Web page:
In 1970, Jim Bouton in his classic book, "Ball Four," first exposed greenie use, much as Jose Canseco's "Juiced" has done with steroids. Back then, Bouton's account of greenie use was taken seriously enough to merit a trip to the commissioner's office.
Amphetamine use is now so widespread that there is even a term for those players who choose not to "bean up" - it's called "playing naked." Peer pressure is reportedly so great to take greenies that some players who choose not to partake are accused of "letting the team down."
Players tak these "ergogenic aids" in the hope of maintaining energy and boosting performance all season long. One MLB manager has suggested that if greenies are banned (as recently proposed by MLB Commissioner Bud Selig) the season would have to shortened. It is much easier, of course, to "bean up" than it is to put in the hard work of daily conditioning. But even with steroids, you still have to spend some time in the weight room.
The future of professional baseball?
Often, with the increased muscle mass and statistics comes injury and time on the disabled list. Players wrongly assume that all they have to do is lift and get big, and thereby their numbers will improve. Unfortunately, they often find that their improperly structured, steroid based workouts produce muscles that quickly grow and become stronger than their tendons, and problems result.
This can, of course, happen without the use of steroids. And most players can get appropriately stronger without resorting to illegal substance use. So why take the risk to health and reputation? There are a number of reasons, most of which I don't want to get into here. Here are two that I will mention:
1) While everyone is familiar with steroids' anabolic (muscle building) effect, they generate another lesser known but highly significant benefit: anti-catabolism. Catabolism is the breakdown of muscle tissue in the body. During physical activity, muscle fibers are damaged at a micro level, putting them in a position to either be re-built both bigger and stronger (with proper rest and nutrition), or subject to the effects of catabolism.
Steroids allow one to work out longer and harder while mitigating this anti-catabolic effect. In other words, steroids can help keep a player's body from breaking down over the course of a long season. Users stay stronger, longer, than non-users - a significant competitive advantage during the playoffs. Non-users are therefore more subject to the ravages of catabolism which is the natural consequence of any type of physical exertion.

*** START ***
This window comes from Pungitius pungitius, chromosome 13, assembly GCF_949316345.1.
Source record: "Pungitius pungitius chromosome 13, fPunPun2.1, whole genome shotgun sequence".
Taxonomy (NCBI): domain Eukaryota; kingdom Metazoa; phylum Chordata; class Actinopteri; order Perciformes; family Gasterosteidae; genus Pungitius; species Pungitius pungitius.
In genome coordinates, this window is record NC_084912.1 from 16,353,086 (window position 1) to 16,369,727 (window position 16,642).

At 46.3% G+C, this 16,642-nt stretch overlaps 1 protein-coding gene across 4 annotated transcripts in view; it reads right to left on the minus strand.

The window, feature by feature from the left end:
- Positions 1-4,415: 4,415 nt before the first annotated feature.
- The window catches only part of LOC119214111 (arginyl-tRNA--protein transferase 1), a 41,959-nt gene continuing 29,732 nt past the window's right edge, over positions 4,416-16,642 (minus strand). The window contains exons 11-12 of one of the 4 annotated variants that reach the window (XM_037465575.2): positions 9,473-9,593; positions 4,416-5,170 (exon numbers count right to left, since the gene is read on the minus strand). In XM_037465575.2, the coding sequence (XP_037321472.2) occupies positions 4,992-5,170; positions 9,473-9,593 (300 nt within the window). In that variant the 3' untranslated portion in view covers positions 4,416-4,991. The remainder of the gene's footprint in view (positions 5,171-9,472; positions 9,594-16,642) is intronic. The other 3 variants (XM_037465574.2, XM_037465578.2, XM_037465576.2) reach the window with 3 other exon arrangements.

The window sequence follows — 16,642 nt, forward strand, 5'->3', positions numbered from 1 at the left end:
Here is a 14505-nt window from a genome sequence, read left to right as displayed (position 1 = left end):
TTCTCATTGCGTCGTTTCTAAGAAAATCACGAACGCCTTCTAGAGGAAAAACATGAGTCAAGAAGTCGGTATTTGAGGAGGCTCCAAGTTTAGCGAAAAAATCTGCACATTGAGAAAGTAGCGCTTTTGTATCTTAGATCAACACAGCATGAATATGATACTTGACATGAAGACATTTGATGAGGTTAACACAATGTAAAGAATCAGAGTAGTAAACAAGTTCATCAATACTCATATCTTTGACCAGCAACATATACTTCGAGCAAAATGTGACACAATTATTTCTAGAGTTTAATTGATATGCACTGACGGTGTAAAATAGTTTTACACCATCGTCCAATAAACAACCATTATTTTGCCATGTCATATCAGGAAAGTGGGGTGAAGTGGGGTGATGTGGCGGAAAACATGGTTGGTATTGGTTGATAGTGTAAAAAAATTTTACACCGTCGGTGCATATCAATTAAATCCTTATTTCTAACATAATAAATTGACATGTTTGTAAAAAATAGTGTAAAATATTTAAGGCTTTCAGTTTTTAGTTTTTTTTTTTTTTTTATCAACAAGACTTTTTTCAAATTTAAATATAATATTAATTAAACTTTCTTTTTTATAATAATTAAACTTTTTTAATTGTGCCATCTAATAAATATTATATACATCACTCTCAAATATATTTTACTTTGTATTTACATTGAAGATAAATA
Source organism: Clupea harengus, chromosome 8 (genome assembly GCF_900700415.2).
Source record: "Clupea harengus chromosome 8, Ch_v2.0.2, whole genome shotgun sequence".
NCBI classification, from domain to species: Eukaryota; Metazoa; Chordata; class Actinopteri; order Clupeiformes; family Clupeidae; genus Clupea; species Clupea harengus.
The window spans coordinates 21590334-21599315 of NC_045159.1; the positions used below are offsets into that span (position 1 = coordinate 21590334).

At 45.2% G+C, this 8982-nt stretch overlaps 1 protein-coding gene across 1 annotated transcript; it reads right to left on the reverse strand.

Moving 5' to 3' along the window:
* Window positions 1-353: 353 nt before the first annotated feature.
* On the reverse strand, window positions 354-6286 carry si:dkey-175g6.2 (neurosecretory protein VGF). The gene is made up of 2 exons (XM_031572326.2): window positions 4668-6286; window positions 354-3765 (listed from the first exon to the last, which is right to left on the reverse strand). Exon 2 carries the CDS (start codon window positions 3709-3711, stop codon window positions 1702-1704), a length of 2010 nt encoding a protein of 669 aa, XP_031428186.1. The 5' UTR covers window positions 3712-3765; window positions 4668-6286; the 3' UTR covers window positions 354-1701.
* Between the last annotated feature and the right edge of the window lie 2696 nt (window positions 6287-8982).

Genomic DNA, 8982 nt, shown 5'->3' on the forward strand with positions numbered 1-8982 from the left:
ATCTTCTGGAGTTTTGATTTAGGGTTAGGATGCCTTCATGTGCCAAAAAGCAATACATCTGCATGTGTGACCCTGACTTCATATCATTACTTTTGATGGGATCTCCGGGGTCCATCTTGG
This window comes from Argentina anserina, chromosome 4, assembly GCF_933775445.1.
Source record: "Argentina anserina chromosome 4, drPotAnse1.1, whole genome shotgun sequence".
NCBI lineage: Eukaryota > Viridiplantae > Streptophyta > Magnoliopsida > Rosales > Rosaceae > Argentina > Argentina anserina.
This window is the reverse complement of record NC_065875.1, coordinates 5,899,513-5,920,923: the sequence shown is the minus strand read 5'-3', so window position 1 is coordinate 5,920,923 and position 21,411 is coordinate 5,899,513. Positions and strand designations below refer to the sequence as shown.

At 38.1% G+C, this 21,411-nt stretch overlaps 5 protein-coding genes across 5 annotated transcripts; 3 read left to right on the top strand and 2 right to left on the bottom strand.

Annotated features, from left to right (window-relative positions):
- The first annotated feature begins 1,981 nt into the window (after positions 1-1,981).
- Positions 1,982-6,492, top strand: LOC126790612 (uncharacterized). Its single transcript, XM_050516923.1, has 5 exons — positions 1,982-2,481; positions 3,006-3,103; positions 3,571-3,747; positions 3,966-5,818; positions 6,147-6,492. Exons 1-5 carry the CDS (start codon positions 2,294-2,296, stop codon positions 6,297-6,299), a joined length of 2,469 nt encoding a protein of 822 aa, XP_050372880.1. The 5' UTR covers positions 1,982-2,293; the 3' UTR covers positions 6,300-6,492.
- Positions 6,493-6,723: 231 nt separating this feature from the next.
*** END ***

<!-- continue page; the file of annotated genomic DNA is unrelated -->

Greenies similarly aid ball players by delaying the onset of fatigue by stimulating the central nervous system. Similar to caffeine, but far more powerful. Oddly, MLB banned another stimulant, ephedra, after the 2003 death of Baltimore Orioles pitcher Steve Bechler. who was using it during spring training to help with weight loss.
Comparatively, ephedra is a much safer compound than amphetamines, yet MLB "looks the other way" rather than ban them and test for them.
2) MLB produces a LOT of money for a lot of people, communities, and industries. For this reason the season will never be shortened. This simple fact, coupled with the lame drug testing system currently in place, means the temptation to cheat will remain high, regardless of who gets caught.
Among the lessons we learn from all of this is that
Players resort to drugs to enhance performance because a long season of games and practice wears the body down, or de-conditions them!
De-conditioned players do not perform well, which costs them money come contract-renewal time. As opposed to appropriate strength and conditioning work, however, amphetamine and steroid use are a significant detriment to health. Until recently, the incentives to cheat have been greater than the penalties for getting caught. For that matter, it wasn't even possible to get caught!
Perhaps the steroid-related suspension of Rafael Palmeiro will change things, but I doubt it. Despite his numbers, his Hall of Fame candidacy is now seriously in question. He will likely become better known for his steroid use than for his on-field accomplishments. And, given what we know of the the side-effects of steroid use, we may now have a bit more insight into why Palmerieo endorsed the drug Viagra...